For elected leaders, the increase in motivation for success declines dramatically if the motivation for influence is also high. This is presumably because individuals who are strongly motivated by power will take satisfaction from the same facets of the democratic process that are so exhausting for politicians who are motivated by achievement: cooperation, consensus, and bargaining; forming relationships and aggregating interests; using prestige, fines, and threats judiciously; and even violence. In metaphorical words, control is a game that often requires multiple players’ reciprocal positioning in dynamic fields of force. No one player has it underhand. Achievement, in contrast, is like a track meet with each runner competing only against the clock so that the resulting performance is mainly under the control of the individual runner.
The empirical analysis in which leaders’ motivations are evaluated at a distance has found that leaders scoring high in power motivation appear violent and engage their countries in battle. In contrast, leaders are more cooperative with high association imagery. Several experiments have also found that power motive imagery, calculated by content analysis of human or group verbal messages, is measured by content analysis.
Power motivation is associated with sympathetic nervous system arousal at the physiological level, indicating that it may be the cognitive-motivational superstructure of the “fight-or-flight” system of actions embedded in primordial human adaptations.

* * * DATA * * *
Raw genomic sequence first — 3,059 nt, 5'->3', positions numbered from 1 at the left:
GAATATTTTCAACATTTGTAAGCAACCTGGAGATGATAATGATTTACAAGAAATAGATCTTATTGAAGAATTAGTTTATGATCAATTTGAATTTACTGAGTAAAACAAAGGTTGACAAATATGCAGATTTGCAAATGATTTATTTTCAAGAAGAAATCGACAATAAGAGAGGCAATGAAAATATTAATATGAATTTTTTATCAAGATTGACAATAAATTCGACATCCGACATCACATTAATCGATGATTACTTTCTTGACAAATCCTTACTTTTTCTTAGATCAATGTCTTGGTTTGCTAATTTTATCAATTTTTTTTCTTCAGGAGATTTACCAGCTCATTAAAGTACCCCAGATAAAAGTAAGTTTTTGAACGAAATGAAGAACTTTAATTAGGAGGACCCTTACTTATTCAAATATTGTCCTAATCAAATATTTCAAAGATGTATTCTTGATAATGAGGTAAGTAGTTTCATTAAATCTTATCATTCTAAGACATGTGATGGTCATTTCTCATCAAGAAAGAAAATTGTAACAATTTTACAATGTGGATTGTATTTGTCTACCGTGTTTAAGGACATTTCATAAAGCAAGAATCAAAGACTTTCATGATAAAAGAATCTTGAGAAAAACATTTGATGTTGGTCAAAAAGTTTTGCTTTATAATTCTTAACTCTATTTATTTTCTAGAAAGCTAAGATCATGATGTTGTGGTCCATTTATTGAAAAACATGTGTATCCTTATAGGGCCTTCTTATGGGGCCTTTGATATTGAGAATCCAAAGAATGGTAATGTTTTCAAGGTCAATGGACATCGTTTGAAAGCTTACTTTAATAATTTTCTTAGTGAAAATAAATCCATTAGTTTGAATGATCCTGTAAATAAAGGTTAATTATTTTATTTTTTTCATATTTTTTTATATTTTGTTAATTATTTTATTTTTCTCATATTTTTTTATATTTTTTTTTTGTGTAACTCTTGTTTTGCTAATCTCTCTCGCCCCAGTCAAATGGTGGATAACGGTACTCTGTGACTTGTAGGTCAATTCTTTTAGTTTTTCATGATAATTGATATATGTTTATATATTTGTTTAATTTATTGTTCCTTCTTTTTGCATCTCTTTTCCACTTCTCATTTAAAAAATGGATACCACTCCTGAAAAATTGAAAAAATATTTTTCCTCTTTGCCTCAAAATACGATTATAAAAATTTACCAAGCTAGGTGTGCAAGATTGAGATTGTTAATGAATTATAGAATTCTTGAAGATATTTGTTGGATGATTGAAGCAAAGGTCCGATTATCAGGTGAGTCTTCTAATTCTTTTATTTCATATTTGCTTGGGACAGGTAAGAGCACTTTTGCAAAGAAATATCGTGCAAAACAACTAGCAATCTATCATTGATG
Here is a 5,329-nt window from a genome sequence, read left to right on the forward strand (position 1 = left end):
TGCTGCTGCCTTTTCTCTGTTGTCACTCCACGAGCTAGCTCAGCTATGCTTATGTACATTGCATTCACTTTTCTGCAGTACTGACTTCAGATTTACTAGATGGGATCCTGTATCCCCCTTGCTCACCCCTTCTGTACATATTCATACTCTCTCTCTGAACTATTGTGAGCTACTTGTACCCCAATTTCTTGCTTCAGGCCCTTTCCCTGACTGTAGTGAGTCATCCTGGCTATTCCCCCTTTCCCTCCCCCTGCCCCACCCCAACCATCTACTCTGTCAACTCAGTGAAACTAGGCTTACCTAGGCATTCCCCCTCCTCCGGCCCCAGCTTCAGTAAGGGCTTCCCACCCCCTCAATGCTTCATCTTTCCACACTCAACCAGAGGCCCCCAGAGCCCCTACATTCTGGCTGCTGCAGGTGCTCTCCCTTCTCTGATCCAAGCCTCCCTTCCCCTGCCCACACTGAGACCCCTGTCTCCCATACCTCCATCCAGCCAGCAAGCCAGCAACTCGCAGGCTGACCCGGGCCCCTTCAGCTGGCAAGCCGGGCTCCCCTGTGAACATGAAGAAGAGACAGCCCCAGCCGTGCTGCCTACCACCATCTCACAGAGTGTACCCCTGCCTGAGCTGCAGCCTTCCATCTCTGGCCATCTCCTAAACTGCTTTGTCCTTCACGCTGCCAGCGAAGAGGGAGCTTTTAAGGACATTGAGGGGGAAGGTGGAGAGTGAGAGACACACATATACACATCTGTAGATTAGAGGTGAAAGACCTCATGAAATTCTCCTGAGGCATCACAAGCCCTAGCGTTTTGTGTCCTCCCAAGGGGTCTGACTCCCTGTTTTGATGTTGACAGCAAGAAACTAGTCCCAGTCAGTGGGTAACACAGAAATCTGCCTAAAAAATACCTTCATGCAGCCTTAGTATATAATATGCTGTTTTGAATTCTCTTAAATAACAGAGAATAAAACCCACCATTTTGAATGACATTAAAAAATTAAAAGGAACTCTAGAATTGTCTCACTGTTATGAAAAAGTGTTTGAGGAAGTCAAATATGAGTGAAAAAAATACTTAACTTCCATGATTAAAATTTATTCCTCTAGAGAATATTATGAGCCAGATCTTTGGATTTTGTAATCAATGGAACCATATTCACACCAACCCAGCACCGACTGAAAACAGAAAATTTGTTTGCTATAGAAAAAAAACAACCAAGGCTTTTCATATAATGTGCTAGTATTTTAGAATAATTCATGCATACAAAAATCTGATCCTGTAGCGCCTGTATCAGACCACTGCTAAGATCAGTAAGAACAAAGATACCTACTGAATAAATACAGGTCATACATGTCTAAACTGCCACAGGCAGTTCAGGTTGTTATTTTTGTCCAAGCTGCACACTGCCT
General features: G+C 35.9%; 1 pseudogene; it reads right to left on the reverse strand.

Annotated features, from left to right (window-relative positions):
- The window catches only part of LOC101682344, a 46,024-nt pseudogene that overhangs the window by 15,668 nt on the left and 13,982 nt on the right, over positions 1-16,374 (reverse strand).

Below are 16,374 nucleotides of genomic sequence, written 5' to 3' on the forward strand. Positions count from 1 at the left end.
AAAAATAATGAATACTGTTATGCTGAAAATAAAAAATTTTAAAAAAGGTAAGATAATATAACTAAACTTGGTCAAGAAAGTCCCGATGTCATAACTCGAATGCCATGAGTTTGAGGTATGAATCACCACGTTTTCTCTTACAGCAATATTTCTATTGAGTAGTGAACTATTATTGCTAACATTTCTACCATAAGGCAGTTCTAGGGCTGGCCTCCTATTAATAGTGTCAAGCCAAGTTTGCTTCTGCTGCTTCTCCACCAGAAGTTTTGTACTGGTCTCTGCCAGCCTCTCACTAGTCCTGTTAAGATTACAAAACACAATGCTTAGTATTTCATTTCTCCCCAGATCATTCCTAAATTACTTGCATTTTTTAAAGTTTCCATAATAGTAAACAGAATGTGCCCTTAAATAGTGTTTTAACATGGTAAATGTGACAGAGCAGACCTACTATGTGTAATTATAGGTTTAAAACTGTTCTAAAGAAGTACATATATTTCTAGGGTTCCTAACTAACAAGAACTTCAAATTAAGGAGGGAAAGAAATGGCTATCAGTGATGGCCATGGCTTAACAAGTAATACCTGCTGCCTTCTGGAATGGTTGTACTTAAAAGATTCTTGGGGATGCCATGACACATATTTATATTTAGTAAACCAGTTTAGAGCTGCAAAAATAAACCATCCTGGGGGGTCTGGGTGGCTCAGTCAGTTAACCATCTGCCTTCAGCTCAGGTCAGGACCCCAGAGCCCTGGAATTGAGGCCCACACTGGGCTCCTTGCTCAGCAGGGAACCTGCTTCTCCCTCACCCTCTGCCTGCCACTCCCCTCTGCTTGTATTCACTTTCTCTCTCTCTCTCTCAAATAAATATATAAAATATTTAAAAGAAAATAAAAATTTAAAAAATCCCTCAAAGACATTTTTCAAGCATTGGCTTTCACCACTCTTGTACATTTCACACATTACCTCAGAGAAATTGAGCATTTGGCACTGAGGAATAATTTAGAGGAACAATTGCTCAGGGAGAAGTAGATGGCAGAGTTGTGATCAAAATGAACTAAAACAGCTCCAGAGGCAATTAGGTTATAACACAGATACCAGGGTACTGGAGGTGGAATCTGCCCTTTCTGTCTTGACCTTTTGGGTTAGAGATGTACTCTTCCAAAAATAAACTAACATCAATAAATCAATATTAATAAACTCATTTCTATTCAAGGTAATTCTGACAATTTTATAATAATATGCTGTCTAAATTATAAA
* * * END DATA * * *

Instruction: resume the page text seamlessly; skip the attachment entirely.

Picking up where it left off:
The passages relating to Mexico (the “war” crisis) were slightly higher in power motive imagery. They were lowered in association motive imagery (though not significantly) than the passages relating to Oregon (the peacefully settled crisis). Power motive imagery is distinctly and frequently correlated with conflict consequences through various forms of turmoil, political figures, and documents. Conflicts are likely to intensify when power imagery is elevated or rising. In comparison, motivational imagery of association appears to be associated with harmony. Conflicts are most likely to be settled peacefully while high or rising.
The Zimbabwe nationalist struggle can be explained by the high allegiance imagery and comparatively low power imagery ratings of the four Zimbabwe nationalist leaders. The previous score shows an environment of mistrust and defensiveness, stress-leading specifically to the sort of partnerships and recriminations that have arisen that have changed. The above score may help to understand why one leader emerged as preeminent just many years after the beginning of the revolution, at the point of power transition.
This contrasts somewhat with the five heads of the front-line state profile and more sharply with South Africa’s black nationalist leaders, who present the predicted high-power motive imagery score. The homeland leaders’ high motive for success and low power motive ratings tends to be associated with their pragmatic avoidance of high risks.
The drive for success is related to playing the game inside the system rather than protesting against the system under political and social injustice conditions.
Based on how respectful, friendly, and welcoming they consider others to be, individuals high in affiliate imagery may be both warm and friendly or otherwise prickly and protective. Because the affiliate signals so heavily condition their conduct, they can seem erratic and unstable. People with high-power motive imagery scores can arouse others’ thoughts, energy, and behaviour. However, viewed from a somewhat different angle, they are aggressive, dangerous, and exploitative.
By Krishna Athal, Executive Director of YUVA